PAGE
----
Seven-hour marathon on new law included heated debate on whether abandoned children should be taken first to police or to healthcare professionals.
FNC tackles new child adoption law
ABU DHABI // FNC members sparred with a government minister for more than seven hours yesterday over a new adoption law, with a heated debate on whether abandoned children should be taken first to police or to healthcare professionals.
The marathon discussion at the third session of the 15th FNC legislative chapter covered each clause of the law point by point, with members and the Minister of Social Affairs, Mariam Al Roumi, often disagreeing.
One key issue, members said, was protecting the person who found an abandoned child, weighed against the need to save the child's life if it was in danger.
Article four of the law originally stated that when children are found, they must be taken immediately to the nearest police station.
But after consulting experts, the Health, Labour, and Social Affairs Committee amended the article to state that the child should be taken to either the nearest police station or to a health institute, depending on their health status.
It was a change with which the minister disagreed. "To give the child to a health institute — it is a big responsibility," she said.
She said hospitals did not have procedures to accommodate abandoned children and to take down the details of the person who found the child. Police, on the other hand, had been dealing with the issue for decades.
Hamad Al Rahoumi (Dubai) said police could not help a sick child. "If he is in a terrible condition, then he needs to be taken to hospital, not the police," he said. "A baby around two or three hours old is unlikely to be in a stable health condition."
Ms Al Roumi said police were better equipped to document the child and collect details of whoever found him. "The law is to ensure the protection of the person who found the child," she said.
Ahmed Al Amash (Ras Al Khaimah) agreed with the minister. He said handing the child to police was a better idea because it discouraged people from abandoning children. Ms Al Roumi said allowing hospitals to handle abandoned children could "open doors" to an increase in cases.
The minister said that even if the council united in seeking to have abandoned children taken to hospitals rather than police, the ministry would object at Cabinet level.
Dr Amal Al Qubaisi (Abu Dhabi), pointed out that receiving medical services without having medical insurance was difficult, and the case would be even worse for an abandoned child. Therefore, Dr Al Qubaisi said, the child needed to be referred to the hospital by police.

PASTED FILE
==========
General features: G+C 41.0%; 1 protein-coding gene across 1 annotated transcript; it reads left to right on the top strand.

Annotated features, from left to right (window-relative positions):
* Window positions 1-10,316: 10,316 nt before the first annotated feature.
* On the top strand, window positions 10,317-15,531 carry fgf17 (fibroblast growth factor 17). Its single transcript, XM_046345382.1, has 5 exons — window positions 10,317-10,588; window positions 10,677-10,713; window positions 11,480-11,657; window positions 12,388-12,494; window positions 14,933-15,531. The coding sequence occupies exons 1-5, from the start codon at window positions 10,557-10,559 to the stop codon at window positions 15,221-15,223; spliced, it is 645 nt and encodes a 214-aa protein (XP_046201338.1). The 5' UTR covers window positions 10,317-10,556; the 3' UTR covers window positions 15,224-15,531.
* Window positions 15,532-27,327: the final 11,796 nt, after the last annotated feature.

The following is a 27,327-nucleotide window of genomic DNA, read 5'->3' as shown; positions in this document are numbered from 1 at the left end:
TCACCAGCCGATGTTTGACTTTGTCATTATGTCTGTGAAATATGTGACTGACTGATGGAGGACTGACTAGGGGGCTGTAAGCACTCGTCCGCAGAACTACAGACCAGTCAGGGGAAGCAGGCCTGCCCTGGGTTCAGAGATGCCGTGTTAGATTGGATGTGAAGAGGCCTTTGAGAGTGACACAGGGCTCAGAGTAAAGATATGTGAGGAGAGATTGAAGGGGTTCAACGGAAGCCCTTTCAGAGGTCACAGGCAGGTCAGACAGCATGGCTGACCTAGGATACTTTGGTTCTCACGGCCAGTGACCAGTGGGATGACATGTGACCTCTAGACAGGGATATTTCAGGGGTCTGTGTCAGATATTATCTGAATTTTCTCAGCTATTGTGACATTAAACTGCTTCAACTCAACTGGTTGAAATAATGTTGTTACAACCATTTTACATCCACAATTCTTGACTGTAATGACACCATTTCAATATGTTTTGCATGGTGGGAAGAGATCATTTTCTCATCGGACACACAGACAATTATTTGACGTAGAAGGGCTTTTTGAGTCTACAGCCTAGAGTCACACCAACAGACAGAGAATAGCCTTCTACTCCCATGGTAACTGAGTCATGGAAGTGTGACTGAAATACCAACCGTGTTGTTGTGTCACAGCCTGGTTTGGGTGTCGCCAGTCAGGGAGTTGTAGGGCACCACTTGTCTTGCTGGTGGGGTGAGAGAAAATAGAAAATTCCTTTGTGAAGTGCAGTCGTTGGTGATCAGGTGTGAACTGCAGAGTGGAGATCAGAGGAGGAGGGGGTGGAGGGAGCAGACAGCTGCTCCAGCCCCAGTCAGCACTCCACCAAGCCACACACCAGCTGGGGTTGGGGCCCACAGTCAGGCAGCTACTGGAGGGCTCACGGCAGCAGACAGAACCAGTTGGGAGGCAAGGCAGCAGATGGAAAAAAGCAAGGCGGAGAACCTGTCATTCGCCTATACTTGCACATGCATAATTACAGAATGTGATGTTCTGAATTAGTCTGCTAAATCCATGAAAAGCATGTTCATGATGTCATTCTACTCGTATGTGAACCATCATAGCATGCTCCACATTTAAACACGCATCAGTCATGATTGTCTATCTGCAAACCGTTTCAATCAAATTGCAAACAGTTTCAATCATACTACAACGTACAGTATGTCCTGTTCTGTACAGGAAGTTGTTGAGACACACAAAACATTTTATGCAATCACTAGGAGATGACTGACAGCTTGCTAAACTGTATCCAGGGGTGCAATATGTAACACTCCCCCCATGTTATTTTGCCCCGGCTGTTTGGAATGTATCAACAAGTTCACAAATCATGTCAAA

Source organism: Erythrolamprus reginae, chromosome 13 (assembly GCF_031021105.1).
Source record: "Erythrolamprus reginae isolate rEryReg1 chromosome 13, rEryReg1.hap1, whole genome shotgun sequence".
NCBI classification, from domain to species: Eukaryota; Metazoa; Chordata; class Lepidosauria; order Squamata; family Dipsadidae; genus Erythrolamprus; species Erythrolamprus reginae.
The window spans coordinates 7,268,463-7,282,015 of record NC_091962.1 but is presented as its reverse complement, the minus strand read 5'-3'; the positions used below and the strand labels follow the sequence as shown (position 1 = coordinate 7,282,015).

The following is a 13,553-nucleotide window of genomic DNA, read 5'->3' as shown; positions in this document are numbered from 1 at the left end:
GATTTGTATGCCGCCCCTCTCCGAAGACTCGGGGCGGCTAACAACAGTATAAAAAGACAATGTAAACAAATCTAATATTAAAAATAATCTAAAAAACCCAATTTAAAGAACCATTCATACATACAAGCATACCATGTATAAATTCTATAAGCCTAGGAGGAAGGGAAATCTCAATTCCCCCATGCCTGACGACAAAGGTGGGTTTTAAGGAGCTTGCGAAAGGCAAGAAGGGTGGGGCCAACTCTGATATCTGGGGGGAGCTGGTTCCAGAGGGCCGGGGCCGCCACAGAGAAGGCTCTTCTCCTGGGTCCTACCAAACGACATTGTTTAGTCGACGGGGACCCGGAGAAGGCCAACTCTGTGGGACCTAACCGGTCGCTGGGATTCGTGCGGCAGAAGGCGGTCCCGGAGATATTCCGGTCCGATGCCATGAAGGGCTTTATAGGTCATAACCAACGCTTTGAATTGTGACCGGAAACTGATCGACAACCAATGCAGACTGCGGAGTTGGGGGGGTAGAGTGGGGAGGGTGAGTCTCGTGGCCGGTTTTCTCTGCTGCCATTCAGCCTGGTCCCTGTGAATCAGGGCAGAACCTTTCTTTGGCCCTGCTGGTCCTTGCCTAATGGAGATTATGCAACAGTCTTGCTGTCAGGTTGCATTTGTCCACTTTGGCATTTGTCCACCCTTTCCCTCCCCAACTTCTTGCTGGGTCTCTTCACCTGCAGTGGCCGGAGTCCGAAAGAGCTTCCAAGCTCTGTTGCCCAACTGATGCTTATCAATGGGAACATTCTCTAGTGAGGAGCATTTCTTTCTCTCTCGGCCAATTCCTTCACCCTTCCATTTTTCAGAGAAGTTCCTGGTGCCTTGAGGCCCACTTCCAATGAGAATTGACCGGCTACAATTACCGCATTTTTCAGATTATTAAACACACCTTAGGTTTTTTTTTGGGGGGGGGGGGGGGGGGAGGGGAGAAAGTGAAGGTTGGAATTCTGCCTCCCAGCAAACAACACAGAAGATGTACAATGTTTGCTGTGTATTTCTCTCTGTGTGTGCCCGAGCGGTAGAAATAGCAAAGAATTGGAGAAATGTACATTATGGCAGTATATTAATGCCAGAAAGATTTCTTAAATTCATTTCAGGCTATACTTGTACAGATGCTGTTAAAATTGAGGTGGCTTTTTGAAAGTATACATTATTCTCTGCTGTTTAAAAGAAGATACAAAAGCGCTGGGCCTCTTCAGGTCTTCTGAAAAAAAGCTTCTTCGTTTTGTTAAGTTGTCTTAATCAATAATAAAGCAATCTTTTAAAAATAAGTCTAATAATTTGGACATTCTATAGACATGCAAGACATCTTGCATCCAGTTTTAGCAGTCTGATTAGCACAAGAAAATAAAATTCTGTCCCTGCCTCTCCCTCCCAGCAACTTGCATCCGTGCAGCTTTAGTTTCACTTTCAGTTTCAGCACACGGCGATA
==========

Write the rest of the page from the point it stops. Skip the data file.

The council in the end voted for police to be informed first, before the child is taken to a hospital.
The minister also objected to a new article added by the FNC committee requiring all cases of abandoned children to be reported in news media. She said that would present a negative image of the country.
Mr Al Rahoumi, however, said that such publicity could reduce the number of abandoned children.
According to research conducted by the committee, there are between three to four abandoned children a month, about 48 per year.
The committee found that the number was increasing as more nationalities entered the country: more single workers meant more illegitimate children.
Members feared that the law, which provides greater rights for orphans, would encourage more families to abandon their children, particularly those who were illegitimate.
They suggested that DNA tests should be introduced to find the biological parents of the children.
"We need to find a solution to this problem first of all," said Mohamed Al Qubaisi (Abu Dhabi). "It is possible with ID cards to find the family."
In other parts of the 24-article law, the council agreed with the ministry's provision that abandoned children would be given a name followed by three surnames, but none that would relate to a known family name in the UAE.
Members said the names should be Emirati, not just Arabic, to increase patriotism in children. But the minister said the names would be like other common names in society.
The minister and the council disagreed on whether children should be told they were adopted. The members said that if children were not told at an early age, it could shock them later in life.
The minister, however, said a child should not be told without the ministry being informed, and it should occur in the presence of ministry officials.
As part of the law, the ministry will also monitor foster families by sending social workers to their homes. However, it disapproved of the idea that some of the visits should be unannounced, because male social workers might cause complications, the minister said.
The council added an article ensuring that orphans have opportunities to acquire university degrees and jobs before they are removed from a shelter for abandoned children.
Dr Abdulrahim Al Shaheen (RAK) asked the minister how the law would be executed, as laws often take a long time to be implemented. The minister assured him that the budget had already been set.